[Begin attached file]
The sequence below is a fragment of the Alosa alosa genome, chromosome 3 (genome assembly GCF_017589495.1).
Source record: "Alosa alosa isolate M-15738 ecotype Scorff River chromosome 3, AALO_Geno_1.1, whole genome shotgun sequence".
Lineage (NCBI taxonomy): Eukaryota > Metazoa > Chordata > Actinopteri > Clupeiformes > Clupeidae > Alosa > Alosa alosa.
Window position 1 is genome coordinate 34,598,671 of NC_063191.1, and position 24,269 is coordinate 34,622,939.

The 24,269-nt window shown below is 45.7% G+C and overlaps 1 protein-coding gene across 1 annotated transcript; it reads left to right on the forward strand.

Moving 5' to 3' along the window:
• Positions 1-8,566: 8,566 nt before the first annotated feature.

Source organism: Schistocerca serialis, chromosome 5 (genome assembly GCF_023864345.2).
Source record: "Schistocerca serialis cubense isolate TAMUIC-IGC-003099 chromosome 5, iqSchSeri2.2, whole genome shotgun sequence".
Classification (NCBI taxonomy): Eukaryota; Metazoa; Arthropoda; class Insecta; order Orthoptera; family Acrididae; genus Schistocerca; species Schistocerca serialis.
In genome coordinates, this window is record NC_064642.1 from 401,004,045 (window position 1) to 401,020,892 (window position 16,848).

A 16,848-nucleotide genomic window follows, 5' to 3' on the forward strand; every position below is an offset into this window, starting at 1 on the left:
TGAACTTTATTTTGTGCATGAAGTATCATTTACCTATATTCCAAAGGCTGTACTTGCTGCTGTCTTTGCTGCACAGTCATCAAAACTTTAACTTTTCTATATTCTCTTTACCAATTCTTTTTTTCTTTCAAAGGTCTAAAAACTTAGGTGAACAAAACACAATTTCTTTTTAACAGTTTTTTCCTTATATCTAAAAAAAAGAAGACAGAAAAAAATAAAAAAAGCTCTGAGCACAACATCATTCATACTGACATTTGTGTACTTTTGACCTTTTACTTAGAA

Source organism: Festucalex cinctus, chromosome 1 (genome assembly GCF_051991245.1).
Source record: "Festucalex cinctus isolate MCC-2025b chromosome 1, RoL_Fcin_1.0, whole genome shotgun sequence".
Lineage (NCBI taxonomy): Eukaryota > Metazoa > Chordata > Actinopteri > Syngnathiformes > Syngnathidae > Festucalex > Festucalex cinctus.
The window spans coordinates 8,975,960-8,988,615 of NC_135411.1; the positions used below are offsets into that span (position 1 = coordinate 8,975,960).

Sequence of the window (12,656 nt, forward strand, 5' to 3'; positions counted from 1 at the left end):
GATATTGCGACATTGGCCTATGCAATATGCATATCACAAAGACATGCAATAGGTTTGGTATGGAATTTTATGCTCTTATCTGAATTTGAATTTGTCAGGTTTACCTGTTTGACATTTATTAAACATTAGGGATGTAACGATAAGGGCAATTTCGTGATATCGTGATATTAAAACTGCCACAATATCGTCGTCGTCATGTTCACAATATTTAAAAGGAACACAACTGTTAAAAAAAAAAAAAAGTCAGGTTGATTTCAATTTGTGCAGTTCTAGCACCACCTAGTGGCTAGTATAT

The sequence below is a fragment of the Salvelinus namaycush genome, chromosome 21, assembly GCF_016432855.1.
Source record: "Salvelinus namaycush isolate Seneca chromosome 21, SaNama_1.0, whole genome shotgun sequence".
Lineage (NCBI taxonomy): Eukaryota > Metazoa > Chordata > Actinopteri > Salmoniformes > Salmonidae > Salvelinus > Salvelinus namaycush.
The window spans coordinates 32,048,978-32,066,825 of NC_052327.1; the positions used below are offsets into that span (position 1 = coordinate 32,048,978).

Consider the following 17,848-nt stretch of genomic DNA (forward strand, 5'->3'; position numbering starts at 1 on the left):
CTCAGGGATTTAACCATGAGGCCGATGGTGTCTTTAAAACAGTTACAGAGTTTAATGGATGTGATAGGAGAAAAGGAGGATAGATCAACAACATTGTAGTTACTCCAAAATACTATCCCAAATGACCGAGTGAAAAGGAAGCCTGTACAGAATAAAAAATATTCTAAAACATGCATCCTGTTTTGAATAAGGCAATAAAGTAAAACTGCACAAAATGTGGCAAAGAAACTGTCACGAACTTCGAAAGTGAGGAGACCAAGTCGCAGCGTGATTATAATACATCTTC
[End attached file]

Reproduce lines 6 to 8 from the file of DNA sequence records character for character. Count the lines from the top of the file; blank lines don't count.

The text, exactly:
Moving 5' to 3' along the window:
• Positions 1-8,566: 8,566 nt before the first annotated feature.

Source organism: Schistocerca serialis, chromosome 5 (genome assembly GCF_023864345.2).